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Endgames Case Report

Multiple emboli after gastrectomy

BMJ 2010; 340 doi: (Published 05 May 2010) Cite this as: BMJ 2010;340:c1663
  1. Matthew Rogers, core medical trainee year 2,
  2. Graham Smith, consultant haematologist
  1. 1Department of Haematology, Frimley Park Hospital, Surrey GU16 7UJ
  1. matthewjohnrogers{at}

    A 60 year old man underwent a total gastrectomy for T2a, N0, M0 gastric cancer. Seven days after the operation, while still recovering in hospital, he developed left lower leg pain of sudden onset. He described the pain as severe and said that his leg below the knee felt cold and numb.

    His medical history included one deep vein thrombosis and one pulmonary embolus several years apart. He had no other medical history of note. In particular, he had no history of peripheral vascular disease or intermittent claudication. Before the gastrectomy, the only drug that he was taking was long term warfarin; this had been changed to therapeutic dose low molecular weight heparin perioperatively, and he remained on heparin at the onset of leg pain. He was an ex-smoker.

    On examination he seemed to be in pain, with a regular pulse of 100 beats/min, blood pressure of 140/70 mm Hg, and temperature of 36.5°C. His left leg was cold and pale, with no pulses palpable below the thigh. The rest of the cardiovascular examination was normal. Computed tomography angiography showed abrupt occlusion of the left common femoral artery, with a further occlusion of the left popliteal artery.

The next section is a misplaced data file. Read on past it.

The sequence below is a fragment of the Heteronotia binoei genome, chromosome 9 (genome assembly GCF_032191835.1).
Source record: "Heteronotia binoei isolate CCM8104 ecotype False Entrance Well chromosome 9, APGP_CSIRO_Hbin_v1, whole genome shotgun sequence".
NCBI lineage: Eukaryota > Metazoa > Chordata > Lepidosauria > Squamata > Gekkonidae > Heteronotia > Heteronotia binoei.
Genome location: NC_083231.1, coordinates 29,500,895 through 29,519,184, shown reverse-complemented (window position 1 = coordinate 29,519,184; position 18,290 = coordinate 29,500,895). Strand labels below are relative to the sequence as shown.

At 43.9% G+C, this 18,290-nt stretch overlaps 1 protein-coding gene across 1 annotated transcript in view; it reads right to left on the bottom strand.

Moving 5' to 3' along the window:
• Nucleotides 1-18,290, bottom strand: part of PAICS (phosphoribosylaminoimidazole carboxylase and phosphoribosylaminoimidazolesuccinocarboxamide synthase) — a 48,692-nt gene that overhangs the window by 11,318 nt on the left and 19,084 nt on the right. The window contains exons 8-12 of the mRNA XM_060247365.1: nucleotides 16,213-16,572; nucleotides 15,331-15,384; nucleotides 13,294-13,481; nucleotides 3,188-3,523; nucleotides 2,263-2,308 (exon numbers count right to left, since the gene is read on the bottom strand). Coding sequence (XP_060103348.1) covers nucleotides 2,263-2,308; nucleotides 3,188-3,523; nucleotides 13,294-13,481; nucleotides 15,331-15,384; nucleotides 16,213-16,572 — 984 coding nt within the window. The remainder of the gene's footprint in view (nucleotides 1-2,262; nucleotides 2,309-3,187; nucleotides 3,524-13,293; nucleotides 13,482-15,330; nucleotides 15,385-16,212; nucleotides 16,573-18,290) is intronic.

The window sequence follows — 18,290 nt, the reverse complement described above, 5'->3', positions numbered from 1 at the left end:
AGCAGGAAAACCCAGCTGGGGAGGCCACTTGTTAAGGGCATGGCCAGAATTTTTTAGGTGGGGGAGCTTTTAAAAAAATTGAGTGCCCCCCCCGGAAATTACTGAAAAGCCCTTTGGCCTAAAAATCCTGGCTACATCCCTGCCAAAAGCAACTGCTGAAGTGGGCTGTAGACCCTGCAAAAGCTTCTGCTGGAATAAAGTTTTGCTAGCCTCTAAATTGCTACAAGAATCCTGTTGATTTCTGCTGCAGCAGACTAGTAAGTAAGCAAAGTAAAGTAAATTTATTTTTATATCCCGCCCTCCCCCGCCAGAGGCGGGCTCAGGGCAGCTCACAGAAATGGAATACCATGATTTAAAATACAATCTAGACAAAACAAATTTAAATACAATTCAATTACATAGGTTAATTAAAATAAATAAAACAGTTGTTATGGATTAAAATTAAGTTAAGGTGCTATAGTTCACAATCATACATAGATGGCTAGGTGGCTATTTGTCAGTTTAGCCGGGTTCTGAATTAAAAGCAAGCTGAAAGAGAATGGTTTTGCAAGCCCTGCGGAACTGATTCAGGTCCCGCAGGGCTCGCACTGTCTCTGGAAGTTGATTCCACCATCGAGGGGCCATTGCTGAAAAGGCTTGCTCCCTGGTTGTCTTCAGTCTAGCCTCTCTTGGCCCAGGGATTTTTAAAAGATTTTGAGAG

Blood tests were as follows: haemoglobin 99 g/l, white blood cell count 17.7×109/l, platelets 65×109/l, urea 4.7 mmol/l; creatinine 68 µmol/l, bilirubin 12 µmol/l, activated partial thromboplastin time 27.7 seconds (normal range 26-36), and prothrombin time 14.4 seconds (normal range 11-26). Three days before the onset of leg pain his blood results had been: haemoglobin 101 g/l, white blood cell count 17.6×109/l, and platelets 163×109/l.

    An embolectomy was performed. Two days later he developed left subchondral and pleuritic chest pain. Oxygen saturation fell to 92% on air. Respiratory examination was otherwise unremarkable; examination of the …

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